… or rather the question should be, will any action be taken by the council if a neighbour objects to your permitted development extension?
A neighbour’s objection to your extension can, of course, be taken on board and investigated by your local council. However, if the extension falls within the permitted development guidelines, no action can be taken to make you:
- apply for planning permission, or
- change or remove the extension.
Featured image by Nick, architect from Tower Hamlets, London. See more and shortlist them for your home project here:
Certificate of Lawful Development
The most important thing then, is to be completely sure that your extension meets permitted development guidelines and that your permitted development rights have not been removed (see below). It is usually a good idea to obtain a certificate of lawful development for this reason (ideally prior to construction). Not only will this provide peace of mind, it will also provide proof for a future buyer of your home that the work is lawful.
Neighbour consultation scheme
Also known as the Larger Home Extension Scheme, this form of prior approval applies to larger single storey rear extensions to houses built under permitted development rights.
Under typical permitted development the extension limits are three metres (four for a detached property). This is extended to six (and eight metres respectively) under the neighbour consultation scheme BUT requires you to give notice to the council, giving your neighbours opportunity to raise their concerns and objections which can sometimes result in refusal. In this case, your plans would need to revert back to the smaller constraints under permitted development.
Here are some common reasons for neighbour objections. However, they will not all hold the same weight (if any) with the local planning authority.
- Loss of privacy
- Obstruction of views
- Environmental damage
- Visual impact/ design issues
- Loss of natural light
- Accessibility issues
- Potential damage to other property
Do you have permitted development rights?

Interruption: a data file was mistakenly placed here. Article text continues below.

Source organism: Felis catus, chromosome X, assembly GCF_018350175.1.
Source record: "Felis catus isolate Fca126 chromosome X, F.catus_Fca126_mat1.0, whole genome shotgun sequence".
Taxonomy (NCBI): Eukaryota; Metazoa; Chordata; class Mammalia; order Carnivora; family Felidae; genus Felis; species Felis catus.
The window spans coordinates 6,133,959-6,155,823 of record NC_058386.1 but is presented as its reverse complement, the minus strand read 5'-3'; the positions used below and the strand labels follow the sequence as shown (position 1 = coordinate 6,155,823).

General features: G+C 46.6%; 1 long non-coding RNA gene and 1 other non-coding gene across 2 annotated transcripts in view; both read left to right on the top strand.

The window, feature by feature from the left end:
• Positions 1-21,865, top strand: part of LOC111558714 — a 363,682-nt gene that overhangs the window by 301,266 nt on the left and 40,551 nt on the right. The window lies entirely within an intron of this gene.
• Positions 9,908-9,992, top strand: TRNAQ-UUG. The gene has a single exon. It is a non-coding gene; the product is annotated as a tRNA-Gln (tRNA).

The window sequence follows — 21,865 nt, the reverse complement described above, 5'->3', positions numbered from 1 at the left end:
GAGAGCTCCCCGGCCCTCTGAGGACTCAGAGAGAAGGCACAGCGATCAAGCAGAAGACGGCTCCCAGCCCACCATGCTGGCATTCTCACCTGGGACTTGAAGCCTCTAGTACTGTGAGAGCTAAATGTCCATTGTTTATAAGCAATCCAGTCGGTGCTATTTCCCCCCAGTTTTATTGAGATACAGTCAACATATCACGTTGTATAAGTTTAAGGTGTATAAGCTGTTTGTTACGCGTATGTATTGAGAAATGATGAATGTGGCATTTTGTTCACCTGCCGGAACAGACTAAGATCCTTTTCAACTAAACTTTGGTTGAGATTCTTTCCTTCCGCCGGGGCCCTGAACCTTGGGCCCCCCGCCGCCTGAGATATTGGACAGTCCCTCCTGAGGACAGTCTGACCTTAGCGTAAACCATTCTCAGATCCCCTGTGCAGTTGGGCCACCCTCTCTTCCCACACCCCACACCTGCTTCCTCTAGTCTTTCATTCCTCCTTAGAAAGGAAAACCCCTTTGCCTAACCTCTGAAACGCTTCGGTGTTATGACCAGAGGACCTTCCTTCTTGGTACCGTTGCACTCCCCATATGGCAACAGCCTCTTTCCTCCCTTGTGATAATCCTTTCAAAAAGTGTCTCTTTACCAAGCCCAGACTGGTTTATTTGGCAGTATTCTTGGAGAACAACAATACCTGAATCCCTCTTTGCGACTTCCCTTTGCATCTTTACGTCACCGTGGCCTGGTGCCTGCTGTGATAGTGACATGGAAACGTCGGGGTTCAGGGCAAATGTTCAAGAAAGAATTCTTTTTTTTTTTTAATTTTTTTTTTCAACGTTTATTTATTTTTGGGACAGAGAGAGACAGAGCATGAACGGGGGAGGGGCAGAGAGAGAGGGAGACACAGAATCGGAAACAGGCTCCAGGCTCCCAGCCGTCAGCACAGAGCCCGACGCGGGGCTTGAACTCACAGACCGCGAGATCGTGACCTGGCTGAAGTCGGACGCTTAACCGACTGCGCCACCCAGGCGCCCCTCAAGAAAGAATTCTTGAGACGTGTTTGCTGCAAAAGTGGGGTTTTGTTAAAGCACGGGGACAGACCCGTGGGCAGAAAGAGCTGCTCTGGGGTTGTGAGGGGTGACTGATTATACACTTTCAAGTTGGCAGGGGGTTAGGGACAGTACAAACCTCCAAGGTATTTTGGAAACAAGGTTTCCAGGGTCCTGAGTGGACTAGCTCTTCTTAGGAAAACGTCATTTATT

Unfortunately, it’s not a given that you will have any rights to permitted development, so you should always check this with your architect or your local planning department. Here are some common reasons why you might not have permitted development rights, or why they might be restricted.
- You don’t own the whole house.
- You’re not the sole freeholder.
- You live in a conservation area or other protected area.
- There have been previous extensions to the house (built after July 1948).
Here are some other articles that you might find helpful relating to your specific project:
Finding the right architect for your extension
Design for Me is a free platform to help you quickly find the right design professional for your home project. My name is Emily Barnes and as a residential architect myself, I started Design for Me after finding that talented and innovative smaller firms and individuals, who are perfectly placed to design new homes, extensions and renovations, can often get buried under the online profiles of large commercial companies.
Before Design for Me, the right architect was very difficult to find!
Once you register your project, we’ll match it with 100s of top architects in your area and beyond, and you can see who may be available and eager to work on your project straight away.
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